May 21, 2024
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May 21, 2024
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Finding One’s Bashert on a Website Created for Others

JWed sees growth spike during COVID as marriages (including the founder’s) climb to 3,600+.

(Courtesy of JWed) Ben Rabizadeh and Derek Saker founded in 1997 in Passaic, New Jersey.

While it was a pioneering service, it faced many early challenges, not least hesitancy and even some resistance to online dating services by many in Orthodox community.

Nevertheless, the need was real, and Rabizadeh and Saker were driven by the mission to empower Orthodox Jewish singles with a more enabling—and less dismissive—dating environment.

As Rabizadeh recalls, “Healthy social mixing was becoming a rarity and there was a gross gender imbalance, where single Jewish women found dating particularly difficult.”

Within the first years, thousands of Jewish singles joined the service from different Orthodox observant backgrounds and from communities far and wide. Membership aggressively increased, and the number of marriages continued to exponentially grow.

The early success of the service—which has always been defined by the number of marriages— was nowhere more apparent than in the fact that over 65% of marriages were initiated by women. That is, where the female member was the first to initiate an email.

The reality, still today, is that in the “traditional” Jewish dating world, and certainly the more observant world, it is often the woman who finds herself playing second fiddle, as it were, waiting for the phone to ring. The online dating service empowers Jewish singles, especially women, to take charge and to take the lead in their dating lives.

Saker left in 2007 to take on the position of director of communications at OHEL Children’s Home and Family Services.

Fast-forward 12 years later.

Saker, still in New York but divorced, began to start dating again and created a profile on what was now The name had been changed from to in 2007 to meet the need of a growing market of Jewish singles who, while not necessarily religiously observant, were equally marriage-minded and equally focused on marrying someone Jewish.

Saker said he created a profile “more out of curiosity,”but was immediately taken by one specific profile, and sent a message.

Within 24 hours, he received a response from Devorah, a 46-year-old Londoner. She was also divorced and a single parent. They began communicating and found much in common. However, shortly thereafter, Derek felt he needed to take a break and suspended his JWed profile.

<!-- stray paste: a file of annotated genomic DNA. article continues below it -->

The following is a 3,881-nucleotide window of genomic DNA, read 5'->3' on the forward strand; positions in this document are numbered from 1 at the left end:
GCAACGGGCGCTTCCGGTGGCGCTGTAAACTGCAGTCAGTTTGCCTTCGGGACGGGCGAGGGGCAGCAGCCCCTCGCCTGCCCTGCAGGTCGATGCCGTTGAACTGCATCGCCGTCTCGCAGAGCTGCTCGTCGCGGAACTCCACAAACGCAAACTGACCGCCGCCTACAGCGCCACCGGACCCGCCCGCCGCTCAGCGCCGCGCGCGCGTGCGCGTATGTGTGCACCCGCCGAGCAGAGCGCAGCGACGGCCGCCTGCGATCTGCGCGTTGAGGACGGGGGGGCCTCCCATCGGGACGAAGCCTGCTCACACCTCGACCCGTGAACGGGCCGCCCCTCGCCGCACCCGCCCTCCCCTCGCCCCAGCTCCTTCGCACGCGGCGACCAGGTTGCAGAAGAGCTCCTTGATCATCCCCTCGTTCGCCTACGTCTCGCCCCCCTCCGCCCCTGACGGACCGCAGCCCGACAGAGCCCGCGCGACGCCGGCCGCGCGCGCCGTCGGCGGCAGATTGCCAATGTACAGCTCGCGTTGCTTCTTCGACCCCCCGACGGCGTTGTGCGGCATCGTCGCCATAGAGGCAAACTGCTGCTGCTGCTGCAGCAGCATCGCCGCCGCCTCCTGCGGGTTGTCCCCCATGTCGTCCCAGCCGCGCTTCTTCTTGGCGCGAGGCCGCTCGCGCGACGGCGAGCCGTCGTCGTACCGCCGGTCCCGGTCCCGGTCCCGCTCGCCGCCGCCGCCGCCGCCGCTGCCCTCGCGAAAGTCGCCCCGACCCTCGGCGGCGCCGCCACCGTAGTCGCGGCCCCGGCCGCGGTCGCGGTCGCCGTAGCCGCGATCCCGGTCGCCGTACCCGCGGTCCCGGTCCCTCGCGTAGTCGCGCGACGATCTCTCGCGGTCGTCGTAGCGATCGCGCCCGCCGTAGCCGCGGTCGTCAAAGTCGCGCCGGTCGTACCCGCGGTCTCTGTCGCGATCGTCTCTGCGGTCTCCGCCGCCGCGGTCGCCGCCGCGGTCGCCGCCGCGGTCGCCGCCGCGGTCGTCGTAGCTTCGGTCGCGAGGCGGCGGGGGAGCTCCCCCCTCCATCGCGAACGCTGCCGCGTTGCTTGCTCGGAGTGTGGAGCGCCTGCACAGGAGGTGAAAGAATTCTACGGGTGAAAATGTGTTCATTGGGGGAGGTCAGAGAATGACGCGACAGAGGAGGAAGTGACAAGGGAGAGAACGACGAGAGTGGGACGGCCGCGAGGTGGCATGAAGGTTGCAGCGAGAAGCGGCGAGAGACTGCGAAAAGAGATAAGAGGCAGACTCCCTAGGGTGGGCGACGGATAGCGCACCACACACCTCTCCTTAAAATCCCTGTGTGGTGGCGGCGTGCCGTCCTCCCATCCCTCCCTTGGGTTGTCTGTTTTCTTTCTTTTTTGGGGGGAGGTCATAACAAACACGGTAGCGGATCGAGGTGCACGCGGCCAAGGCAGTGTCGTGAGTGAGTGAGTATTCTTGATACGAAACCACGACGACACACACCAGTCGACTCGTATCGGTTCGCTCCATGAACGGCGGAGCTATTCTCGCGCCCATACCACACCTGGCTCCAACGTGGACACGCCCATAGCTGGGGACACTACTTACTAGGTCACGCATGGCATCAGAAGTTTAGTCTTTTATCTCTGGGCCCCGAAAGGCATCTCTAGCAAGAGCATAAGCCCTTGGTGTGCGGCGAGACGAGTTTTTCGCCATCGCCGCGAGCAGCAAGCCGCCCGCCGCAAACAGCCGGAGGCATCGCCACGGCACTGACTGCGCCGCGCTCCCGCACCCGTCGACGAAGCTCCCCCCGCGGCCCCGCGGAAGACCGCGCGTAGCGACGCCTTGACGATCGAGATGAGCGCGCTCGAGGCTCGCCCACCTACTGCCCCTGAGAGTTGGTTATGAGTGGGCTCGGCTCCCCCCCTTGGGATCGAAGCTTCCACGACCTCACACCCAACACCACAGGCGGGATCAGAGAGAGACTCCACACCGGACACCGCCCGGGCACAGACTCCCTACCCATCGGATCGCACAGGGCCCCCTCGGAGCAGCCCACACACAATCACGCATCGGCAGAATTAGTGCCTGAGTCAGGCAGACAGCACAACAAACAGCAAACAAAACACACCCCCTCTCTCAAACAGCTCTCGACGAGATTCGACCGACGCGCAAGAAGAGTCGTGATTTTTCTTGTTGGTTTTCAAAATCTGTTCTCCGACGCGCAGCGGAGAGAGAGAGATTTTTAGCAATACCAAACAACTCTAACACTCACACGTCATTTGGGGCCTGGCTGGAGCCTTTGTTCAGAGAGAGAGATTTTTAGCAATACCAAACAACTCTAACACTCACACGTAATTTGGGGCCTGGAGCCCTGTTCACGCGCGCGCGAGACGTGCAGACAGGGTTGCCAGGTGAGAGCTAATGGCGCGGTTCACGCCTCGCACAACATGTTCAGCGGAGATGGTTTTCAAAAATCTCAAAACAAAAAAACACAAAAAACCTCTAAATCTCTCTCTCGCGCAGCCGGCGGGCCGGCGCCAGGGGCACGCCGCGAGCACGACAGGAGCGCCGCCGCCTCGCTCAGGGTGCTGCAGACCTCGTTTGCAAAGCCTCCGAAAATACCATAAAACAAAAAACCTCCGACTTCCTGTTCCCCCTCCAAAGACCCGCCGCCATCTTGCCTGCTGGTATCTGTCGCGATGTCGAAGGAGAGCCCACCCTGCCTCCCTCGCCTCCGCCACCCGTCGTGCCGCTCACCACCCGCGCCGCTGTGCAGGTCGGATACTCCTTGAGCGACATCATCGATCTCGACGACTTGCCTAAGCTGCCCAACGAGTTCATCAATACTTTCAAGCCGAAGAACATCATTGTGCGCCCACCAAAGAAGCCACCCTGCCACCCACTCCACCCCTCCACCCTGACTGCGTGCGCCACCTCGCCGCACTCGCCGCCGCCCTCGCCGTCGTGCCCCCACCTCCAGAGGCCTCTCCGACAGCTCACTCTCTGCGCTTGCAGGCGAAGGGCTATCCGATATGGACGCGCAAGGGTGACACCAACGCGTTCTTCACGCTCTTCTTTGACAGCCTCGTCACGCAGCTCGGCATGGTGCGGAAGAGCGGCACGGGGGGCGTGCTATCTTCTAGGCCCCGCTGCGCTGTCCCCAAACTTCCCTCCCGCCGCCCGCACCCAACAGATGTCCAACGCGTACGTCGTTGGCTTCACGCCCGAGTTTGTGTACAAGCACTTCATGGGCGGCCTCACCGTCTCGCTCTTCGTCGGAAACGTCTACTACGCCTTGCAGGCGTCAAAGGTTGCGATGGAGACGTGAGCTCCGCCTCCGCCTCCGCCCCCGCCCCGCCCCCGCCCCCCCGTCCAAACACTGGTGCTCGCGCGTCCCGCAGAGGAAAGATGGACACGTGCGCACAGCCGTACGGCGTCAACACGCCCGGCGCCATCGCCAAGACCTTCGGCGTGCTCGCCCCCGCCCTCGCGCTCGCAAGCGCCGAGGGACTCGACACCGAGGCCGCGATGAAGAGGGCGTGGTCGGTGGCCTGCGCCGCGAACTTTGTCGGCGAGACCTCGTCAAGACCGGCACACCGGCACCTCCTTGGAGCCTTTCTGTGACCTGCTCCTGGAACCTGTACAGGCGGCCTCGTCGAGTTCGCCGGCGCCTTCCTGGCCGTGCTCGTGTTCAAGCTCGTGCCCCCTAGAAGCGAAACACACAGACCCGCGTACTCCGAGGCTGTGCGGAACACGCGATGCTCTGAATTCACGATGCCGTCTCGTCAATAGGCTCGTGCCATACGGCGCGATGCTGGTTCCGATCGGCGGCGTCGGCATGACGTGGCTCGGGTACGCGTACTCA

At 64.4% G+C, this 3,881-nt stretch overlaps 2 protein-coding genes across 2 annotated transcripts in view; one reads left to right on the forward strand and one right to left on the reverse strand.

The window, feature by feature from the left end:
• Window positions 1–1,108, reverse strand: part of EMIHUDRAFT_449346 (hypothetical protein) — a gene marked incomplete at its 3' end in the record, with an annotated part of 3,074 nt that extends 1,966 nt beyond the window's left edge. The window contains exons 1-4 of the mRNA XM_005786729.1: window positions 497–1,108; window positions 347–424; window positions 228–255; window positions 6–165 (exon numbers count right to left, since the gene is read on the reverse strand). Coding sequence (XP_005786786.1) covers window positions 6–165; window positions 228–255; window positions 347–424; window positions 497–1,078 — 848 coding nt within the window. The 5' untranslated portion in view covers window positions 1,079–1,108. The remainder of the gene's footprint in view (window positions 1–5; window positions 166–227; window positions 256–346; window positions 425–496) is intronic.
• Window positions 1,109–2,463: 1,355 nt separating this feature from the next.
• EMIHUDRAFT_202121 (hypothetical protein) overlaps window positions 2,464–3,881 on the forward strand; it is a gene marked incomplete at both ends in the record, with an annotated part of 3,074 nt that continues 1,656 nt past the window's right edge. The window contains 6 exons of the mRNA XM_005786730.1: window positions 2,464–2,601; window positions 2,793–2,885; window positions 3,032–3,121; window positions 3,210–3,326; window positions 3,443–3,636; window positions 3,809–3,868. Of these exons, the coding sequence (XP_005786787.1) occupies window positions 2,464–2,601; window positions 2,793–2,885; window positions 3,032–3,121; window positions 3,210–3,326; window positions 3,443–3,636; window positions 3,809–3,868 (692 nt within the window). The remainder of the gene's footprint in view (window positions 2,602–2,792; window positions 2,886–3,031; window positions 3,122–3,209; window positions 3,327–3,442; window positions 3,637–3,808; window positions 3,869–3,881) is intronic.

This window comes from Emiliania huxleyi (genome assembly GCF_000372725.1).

Imagine his surprise 10 days later when Devorah sent a message to his work email!

Devorah had tracked him down, knowing his place of work and full name.

The email subject line was “Either you will think I am desperate, a psycho, or just a tenacious woman!” It was a bold move, and the perfect way to win Saker’s heart. “I loved her email, and we started communicating again,” Saker said. “This led to hundreds of emails, WhatsApp calls and videos,” and in December 2018 he flew to London for the weekend.

Many back-and-forth flights followed, and in May 2019 they were engaged. Saker moved to London permanently, and they were married in the winter of 2019.

Shortly thereafter, Saker rejoined as chief marketing officer.

He said that while distance was of course a considerable challenge—he had not thought of leaving the U.S. after so many years—that it is important to bear in mind that a significant majority of JWed’s 3,600-plus marriages took place between members who were out of city/state and even country.

As Saker said from first-hand-experience: “JWed enables Jewish singles—whether from a major metropolitan city or from a small town, whether from across the street, or across the world—to meet one another, like never before. And while geography is admittedly a major factor in whom one communicates with, JWed has, in fact, always encouraged members to search way beyond their immediate location, where character, shared life goals, personality and other virtues are so often far more important, than just location.

“If two people meet and find so much in common, both current and their plans for the future, then geography, however challenging, can be overcome.”

Interestingly the pandemic has seen membership continue to grow in leaps and bounds, with many JWed marriages (albeit very small events) taking place during the pandemic.

Saker says the younger, 18-28 generation, greatly curtailed by social interaction, have taken advantage of the default opportunity to try a dating medium that some may have seen as unnecessary or had an aversion to.

So, too, there has been a huge increase in senior members. Pre-pandemic, online dating may have been the furthest thing on their minds. Solitude during the pandemic has no doubt had a profound impact on senior Jewish singles. While many have been more tech-averse, this isolation has certainly fuelled the determination to overcome any hurdles with the help of family and support staff from the JWed.

Today we see an incredible mix in JWed marriages, now averaging eight engagements/marriages a month, from younger couples to members in their early 80s. “We even have a member in his 90s!” Saker said. “You’re never too old to love and to want to be loved by another.”

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